Our favorite Earhart disappearance legend, other than the one where she’s employed to spy on the Japanese by F.D.R., has to be the one involving the iconic pilot pulling an Abbie Hoffman — a ludicrous scenario in which Earhart secretly completed the round-the-world flight but, tired of all the fame and fortune, decided to move to Monroe Township, N.J., and change her name to Irene Craigmile Bolam. Author Joe Klaas ran with this theory in his 1970 book, “Amelia Earhart Lives,” and, as a result, the real Irene Craigmile Bolam was none too pleased. Bolam, a banker and amateur pilot, filed a $1.5 lawsuit and publisher McGraw-Hill quickly pulled Klaas’ book after it was published.

Harold HoltWho: Harold Holt
Missing since: 1967
Where: Point Nepean, Victoria, Australia

It’s not every day that a prime minister vanishes into the sea. However, just that happened on Dec. 17, 1967, when the 17th prime minister of Australia, Harold Holt, decided to go for a swim at Cheviot Beach near Portsea, Victoria. Following two days of exhaustive search efforts, the authorities declared that 59-year-old Holt, a skilled swimmer and longtime member of Parliament who had served as prime minister for less than two years, was presumed dead. His body was never recovered and it wasn’t until 2005 that a coroner ruled the cause of death to be accidental drowning — he was either swept out to sea or eaten by shark — in a risky location known for strong rip currents. At the time of his disappearance, Holt was taking pain meds for a shoulder injury.

Not long after Holt went missing, the rumor mill started working overtime and speculation as to what exactly happened that fateful morning at Cheviot Beach continues to this day. Among the more wild myths, many fueled by the fact that Holt’s disappearance was not followed by a formal inquiry and that has body was not found: he was abducted by a UFO; he faked his own death so that he could decamp with his mistress, Marjorie Gillespie; and, most famously, he deliberately swam out to sea where he was plucked from the water by a waiting Chinese submarine and whisked off to China. This ridiculous theory, in which Holt was revealed to be a communist and longtime secret agent for the People’s Republic of China, surfaced in British journalist Anthony Grey’s controversial 1983 book, “The Prime Minister Was a Spy.” To this, Holt’s wife Zara responded: “Harry? Chinese submarine? He didn’t even like Chinese cooking.”

Suicide is another theory tied to Holt’s disappearance and was suggested in the 2007 documentary “Who Killed Harold Holt?” Several sources close to the late prime minister have adamantly denied that he suffered from bouts of depression or a mental illness.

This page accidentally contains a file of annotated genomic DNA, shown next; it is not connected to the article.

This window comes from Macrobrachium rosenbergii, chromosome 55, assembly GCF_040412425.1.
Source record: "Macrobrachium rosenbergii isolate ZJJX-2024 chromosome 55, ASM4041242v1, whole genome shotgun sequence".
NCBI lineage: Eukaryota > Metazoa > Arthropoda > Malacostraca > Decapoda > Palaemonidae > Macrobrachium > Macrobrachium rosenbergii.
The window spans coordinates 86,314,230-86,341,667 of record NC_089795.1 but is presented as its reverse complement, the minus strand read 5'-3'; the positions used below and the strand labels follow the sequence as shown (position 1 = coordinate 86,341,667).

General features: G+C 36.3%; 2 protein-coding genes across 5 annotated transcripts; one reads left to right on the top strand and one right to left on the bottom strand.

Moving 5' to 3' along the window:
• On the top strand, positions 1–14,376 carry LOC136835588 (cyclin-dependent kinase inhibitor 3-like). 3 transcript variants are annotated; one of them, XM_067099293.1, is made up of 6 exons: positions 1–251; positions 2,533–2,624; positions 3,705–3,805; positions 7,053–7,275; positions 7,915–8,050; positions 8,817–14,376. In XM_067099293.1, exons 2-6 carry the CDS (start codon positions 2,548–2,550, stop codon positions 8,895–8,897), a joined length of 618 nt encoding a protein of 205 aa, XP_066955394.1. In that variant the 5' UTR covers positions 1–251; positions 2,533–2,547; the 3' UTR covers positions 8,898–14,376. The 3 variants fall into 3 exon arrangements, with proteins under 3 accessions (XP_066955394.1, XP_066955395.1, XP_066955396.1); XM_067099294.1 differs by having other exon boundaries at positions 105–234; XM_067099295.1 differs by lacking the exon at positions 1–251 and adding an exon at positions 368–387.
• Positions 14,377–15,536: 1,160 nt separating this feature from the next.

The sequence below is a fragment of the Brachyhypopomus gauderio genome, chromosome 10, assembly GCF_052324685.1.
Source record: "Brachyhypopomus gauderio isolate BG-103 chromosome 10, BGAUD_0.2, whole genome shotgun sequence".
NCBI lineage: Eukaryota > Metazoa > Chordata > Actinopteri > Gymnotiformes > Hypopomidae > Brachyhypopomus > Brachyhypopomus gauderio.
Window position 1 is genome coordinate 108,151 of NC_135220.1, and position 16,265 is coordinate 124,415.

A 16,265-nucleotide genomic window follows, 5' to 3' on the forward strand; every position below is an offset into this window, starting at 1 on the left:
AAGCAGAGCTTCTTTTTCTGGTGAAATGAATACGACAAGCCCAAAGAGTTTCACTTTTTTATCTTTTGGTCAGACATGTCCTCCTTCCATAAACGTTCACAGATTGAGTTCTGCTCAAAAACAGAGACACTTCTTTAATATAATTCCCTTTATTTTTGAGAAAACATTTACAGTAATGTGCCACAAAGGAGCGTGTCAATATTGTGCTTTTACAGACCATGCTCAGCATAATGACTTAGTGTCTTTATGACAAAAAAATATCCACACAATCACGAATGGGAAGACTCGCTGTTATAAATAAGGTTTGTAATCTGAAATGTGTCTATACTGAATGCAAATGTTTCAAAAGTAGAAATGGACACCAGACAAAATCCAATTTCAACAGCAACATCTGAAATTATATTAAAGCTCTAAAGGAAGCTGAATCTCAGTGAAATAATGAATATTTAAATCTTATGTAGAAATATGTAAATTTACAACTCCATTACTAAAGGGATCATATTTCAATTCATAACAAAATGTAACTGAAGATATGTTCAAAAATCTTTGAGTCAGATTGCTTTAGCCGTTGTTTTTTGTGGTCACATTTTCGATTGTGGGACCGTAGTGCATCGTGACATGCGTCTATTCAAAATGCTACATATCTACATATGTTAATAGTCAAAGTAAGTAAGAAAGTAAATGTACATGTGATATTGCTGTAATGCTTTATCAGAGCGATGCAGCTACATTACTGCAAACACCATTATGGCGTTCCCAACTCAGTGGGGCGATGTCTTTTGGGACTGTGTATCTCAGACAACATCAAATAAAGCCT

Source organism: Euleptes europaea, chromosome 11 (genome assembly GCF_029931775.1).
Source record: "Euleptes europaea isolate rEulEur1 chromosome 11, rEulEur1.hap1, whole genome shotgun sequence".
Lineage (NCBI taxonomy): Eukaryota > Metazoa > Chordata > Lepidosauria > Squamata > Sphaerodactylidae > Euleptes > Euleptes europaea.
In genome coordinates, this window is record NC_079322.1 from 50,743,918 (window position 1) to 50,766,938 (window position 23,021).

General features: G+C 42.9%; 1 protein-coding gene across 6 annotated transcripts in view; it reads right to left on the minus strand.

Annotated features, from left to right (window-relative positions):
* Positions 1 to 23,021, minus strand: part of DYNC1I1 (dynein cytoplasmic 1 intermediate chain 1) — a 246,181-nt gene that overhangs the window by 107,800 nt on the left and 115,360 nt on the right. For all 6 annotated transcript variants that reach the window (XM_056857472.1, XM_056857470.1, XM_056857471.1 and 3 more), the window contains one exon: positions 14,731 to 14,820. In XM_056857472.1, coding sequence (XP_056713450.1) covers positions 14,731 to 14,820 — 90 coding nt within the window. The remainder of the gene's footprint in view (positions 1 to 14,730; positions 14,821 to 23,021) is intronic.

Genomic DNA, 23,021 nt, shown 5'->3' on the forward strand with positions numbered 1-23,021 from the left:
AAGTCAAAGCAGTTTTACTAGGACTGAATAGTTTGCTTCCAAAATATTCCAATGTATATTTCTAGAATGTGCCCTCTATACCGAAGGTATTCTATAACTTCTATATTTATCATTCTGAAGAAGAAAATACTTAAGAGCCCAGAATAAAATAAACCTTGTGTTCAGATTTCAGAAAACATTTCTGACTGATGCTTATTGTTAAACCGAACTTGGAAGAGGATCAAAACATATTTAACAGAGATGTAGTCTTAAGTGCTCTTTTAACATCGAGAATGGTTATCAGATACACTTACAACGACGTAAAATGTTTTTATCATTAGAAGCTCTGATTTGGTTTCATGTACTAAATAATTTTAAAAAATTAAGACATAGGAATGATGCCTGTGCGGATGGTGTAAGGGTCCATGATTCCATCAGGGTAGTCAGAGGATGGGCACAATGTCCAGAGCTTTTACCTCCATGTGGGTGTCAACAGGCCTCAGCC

Whatever the case, Holt will forever be remembered by a wickedly ironic recreation complex in the suburbs of Melbourne, the Harold Holt Swim Centre, and by the rhyming slang expression “do a Harry Holt.” Translation: to bolt — to disappear abruptly.

Jimmy HoffaWho: Jimmy Hoffa
Missing since: 1975
Where: Bloomfield Township, Mich.

By now, it’s been well established that Teamsters kingpin Jimmy Hoffa was offed by the mob after vanishing from the parking lot of a restaurant in suburban Detroit on July 30, 1975. But for decades, even after the super-corrupt union leader was declared dead in absentia a full eight years later, the question remains: what in the hell did they do with his body?

Hoffa’s disappearance has yielded a delightfully sordid assortment of lore, lies and potential leads. Some have been pursed by the FBI, some have not, while most pertain to the whereabouts of his remains. Just a taste: entombed under Section 107 at the now-demolished Giants Stadium in New Jersey; hidden in the concrete foundation of Detroit’s Renaissance Center; stashed under a horse barn; interred beneath the driveway of a suburban home; tossed into a swamp in Florida; buried under a backyard swimming pool in Bloomfield Hills. Other scenarios have seen Hoffa’s body sent through a meat grinder, weighted down in a river, disintegrated at a fat-rendering plant, crushed in a car compactor, buried in a gravel pit, and, last but not least, stuffed into an oil drum and deposited at a toxic waste dump in New Jersey.

The latest entrant in the always-riveting game of Where in the World Is Jimmy Hoffa’s Body? According to one source, he’s interred in a shallow grave on a vacant lot in Oakland County, Mich., about 20 miles north of the restaurant where he was last seen alive. Apparently, this location was intended as a temporary dumping ground before Hoffa’s body was transferred to a more relocation. That plan, however, fell through.

This revelation comes from Tony Zerilli, a reputed Detroit mob boss who was incarcerated at the time of Hoffa’s disappearance. Zerilli told New York’s NBC 4 News during a January 2013 interview: “I’m as certain as I could possibly be. If I had money, I’d like to bet a big sum of money that he’s buried (there).” He adds: “I’d like to just prove to everybody that I’m not crazy.” And on the topic of money and crazy, Zerilli is promoting his new, self-published book titled “Hoffa Found.” As of publication, Hoffa’s remains remain at large.